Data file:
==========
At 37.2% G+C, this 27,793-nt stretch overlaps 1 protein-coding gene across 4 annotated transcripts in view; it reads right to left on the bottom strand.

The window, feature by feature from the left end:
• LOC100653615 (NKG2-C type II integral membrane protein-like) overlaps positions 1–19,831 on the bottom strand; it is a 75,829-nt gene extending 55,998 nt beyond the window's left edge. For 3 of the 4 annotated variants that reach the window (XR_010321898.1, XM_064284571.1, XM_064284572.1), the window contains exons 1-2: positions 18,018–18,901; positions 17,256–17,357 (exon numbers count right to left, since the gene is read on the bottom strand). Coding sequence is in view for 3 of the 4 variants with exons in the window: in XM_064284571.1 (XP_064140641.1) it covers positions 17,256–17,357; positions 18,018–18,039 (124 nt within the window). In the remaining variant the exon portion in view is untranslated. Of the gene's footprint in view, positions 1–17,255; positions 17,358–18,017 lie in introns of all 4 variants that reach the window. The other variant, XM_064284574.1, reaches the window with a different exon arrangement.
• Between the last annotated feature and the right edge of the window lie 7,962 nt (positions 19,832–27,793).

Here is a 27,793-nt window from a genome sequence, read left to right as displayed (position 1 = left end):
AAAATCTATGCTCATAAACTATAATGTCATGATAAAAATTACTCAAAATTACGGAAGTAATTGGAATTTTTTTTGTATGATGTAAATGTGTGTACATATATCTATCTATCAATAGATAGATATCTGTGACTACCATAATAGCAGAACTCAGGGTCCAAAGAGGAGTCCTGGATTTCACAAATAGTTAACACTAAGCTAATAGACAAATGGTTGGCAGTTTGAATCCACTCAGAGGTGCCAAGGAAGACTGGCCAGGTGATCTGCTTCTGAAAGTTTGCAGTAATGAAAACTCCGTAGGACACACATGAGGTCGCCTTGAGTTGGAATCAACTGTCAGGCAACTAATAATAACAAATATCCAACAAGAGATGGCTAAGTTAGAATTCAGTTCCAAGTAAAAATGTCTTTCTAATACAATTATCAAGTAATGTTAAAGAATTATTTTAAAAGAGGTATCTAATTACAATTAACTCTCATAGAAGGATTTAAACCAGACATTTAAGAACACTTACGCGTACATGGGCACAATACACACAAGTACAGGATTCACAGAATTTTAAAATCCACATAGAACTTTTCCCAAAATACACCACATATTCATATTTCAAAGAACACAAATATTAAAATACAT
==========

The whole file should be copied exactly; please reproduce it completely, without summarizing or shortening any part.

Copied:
At 37.2% G+C, this 27,793-nt stretch overlaps 1 protein-coding gene across 4 annotated transcripts in view; it reads right to left on the bottom strand.

The window, feature by feature from the left end:
• LOC100653615 (NKG2-C type II integral membrane protein-like) overlaps positions 1–19,831 on the bottom strand; it is a 75,829-nt gene extending 55,998 nt beyond the window's left edge. For 3 of the 4 annotated variants that reach the window (XR_010321898.1, XM_064284571.1, XM_064284572.1), the window contains exons 1-2: positions 18,018–18,901; positions 17,256–17,357 (exon numbers count right to left, since the gene is read on the bottom strand). Coding sequence is in view for 3 of the 4 variants with exons in the window: in XM_064284571.1 (XP_064140641.1) it covers positions 17,256–17,357; positions 18,018–18,039 (124 nt within the window). In the remaining variant the exon portion in view is untranslated. Of the gene's footprint in view, positions 1–17,255; positions 17,358–18,017 lie in introns of all 4 variants that reach the window. The other variant, XM_064284574.1, reaches the window with a different exon arrangement.
• Between the last annotated feature and the right edge of the window lie 7,962 nt (positions 19,832–27,793).

Here is a 27,793-nt window from a genome sequence, read left to right as displayed (position 1 = left end):
AAAATCTATGCTCATAAACTATAATGTCATGATAAAAATTACTCAAAATTACGGAAGTAATTGGAATTTTTTTTGTATGATGTAAATGTGTGTACATATATCTATCTATCAATAGATAGATATCTGTGACTACCATAATAGCAGAACTCAGGGTCCAAAGAGGAGTCCTGGATTTCACAAATAGTTAACACTAAGCTAATAGACAAATGGTTGGCAGTTTGAATCCACTCAGAGGTGCCAAGGAAGACTGGCCAGGTGATCTGCTTCTGAAAGTTTGCAGTAATGAAAACTCCGTAGGACACACATGAGGTCGCCTTGAGTTGGAATCAACTGTCAGGCAACTAATAATAACAAATATCCAACAAGAGATGGCTAAGTTAGAATTCAGTTCCAAGTAAAAATGTCTTTCTAATACAATTATCAAGTAATGTTAAAGAATTATTTTAAAAGAGGTATCTAATTACAATTAACTCTCATAGAAGGATTTAAACCAGACATTTAAGAACACTTACGCGTACATGGGCACAATACACACAAGTACAGGATTCACAGAATTTTAAAATCCACATAGAACTTTTCCCAAAATACACCACATATTCATATTTCAAAGAACACAAATATTAAAATACAT